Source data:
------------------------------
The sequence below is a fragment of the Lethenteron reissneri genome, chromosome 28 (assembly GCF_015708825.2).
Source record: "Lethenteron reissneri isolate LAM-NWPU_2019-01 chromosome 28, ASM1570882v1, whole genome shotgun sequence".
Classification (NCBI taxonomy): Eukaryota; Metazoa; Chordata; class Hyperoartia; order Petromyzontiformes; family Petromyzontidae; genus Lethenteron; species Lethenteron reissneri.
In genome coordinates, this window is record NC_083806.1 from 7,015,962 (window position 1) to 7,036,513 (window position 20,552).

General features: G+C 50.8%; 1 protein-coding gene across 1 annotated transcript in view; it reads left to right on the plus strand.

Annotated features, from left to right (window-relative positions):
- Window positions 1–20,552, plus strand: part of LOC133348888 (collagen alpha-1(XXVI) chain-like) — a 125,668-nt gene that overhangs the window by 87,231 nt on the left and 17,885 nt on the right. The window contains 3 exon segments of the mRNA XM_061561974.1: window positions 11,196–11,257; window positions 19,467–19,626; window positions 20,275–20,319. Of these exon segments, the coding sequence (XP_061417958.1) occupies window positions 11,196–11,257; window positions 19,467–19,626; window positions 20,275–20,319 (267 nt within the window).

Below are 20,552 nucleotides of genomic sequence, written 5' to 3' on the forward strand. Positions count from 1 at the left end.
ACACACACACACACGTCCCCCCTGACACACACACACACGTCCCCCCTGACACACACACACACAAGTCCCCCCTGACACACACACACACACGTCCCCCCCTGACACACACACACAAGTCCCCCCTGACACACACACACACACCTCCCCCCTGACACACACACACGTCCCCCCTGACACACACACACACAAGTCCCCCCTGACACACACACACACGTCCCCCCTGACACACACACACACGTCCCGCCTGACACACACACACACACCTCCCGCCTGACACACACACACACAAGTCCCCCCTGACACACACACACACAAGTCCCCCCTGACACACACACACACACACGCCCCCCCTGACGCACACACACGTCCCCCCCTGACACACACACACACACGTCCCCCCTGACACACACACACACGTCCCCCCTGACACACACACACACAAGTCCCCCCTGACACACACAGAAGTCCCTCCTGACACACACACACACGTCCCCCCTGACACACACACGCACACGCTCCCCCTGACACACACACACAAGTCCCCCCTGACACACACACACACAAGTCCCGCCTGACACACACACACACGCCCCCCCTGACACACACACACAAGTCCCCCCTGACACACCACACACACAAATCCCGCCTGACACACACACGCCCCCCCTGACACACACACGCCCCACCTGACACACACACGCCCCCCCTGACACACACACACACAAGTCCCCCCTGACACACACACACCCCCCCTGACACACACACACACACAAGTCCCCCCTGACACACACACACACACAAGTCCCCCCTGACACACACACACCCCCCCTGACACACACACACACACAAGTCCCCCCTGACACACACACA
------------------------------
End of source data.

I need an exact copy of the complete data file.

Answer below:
The sequence below is a fragment of the Lethenteron reissneri genome, chromosome 28 (assembly GCF_015708825.2).
Source record: "Lethenteron reissneri isolate LAM-NWPU_2019-01 chromosome 28, ASM1570882v1, whole genome shotgun sequence".
Classification (NCBI taxonomy): Eukaryota; Metazoa; Chordata; class Hyperoartia; order Petromyzontiformes; family Petromyzontidae; genus Lethenteron; species Lethenteron reissneri.
In genome coordinates, this window is record NC_083806.1 from 7,015,962 (window position 1) to 7,036,513 (window position 20,552).

General features: G+C 50.8%; 1 protein-coding gene across 1 annotated transcript in view; it reads left to right on the plus strand.

Annotated features, from left to right (window-relative positions):
- Window positions 1–20,552, plus strand: part of LOC133348888 (collagen alpha-1(XXVI) chain-like) — a 125,668-nt gene that overhangs the window by 87,231 nt on the left and 17,885 nt on the right. The window contains 3 exon segments of the mRNA XM_061561974.1: window positions 11,196–11,257; window positions 19,467–19,626; window positions 20,275–20,319. Of these exon segments, the coding sequence (XP_061417958.1) occupies window positions 11,196–11,257; window positions 19,467–19,626; window positions 20,275–20,319 (267 nt within the window).

Below are 20,552 nucleotides of genomic sequence, written 5' to 3' on the forward strand. Positions count from 1 at the left end.
ACACACACACACACGTCCCCCCTGACACACACACACACGTCCCCCCTGACACACACACACACAAGTCCCCCCTGACACACACACACACACGTCCCCCCCTGACACACACACACAAGTCCCCCCTGACACACACACACACACCTCCCCCCTGACACACACACACGTCCCCCCTGACACACACACACACAAGTCCCCCCTGACACACACACACACGTCCCCCCTGACACACACACACACGTCCCGCCTGACACACACACACACACCTCCCGCCTGACACACACACACACAAGTCCCCCCTGACACACACACACACAAGTCCCCCCTGACACACACACACACACACGCCCCCCCTGACGCACACACACGTCCCCCCCTGACACACACACACACACGTCCCCCCTGACACACACACACACGTCCCCCCTGACACACACACACACAAGTCCCCCCTGACACACACAGAAGTCCCTCCTGACACACACACACACGTCCCCCCTGACACACACACGCACACGCTCCCCCTGACACACACACACAAGTCCCCCCTGACACACACACACACAAGTCCCGCCTGACACACACACACACGCCCCCCCTGACACACACACACAAGTCCCCCCTGACACACCACACACACAAATCCCGCCTGACACACACACGCCCCCCCTGACACACACACGCCCCACCTGACACACACACGCCCCCCCTGACACACACACACACAAGTCCCCCCTGACACACACACACCCCCCCTGACACACACACACACACAAGTCCCCCCTGACACACACACACACACAAGTCCCCCCTGACACACACACACCCCCCCTGACACACACACACACACAAGTCCCCCCTGACACACACACA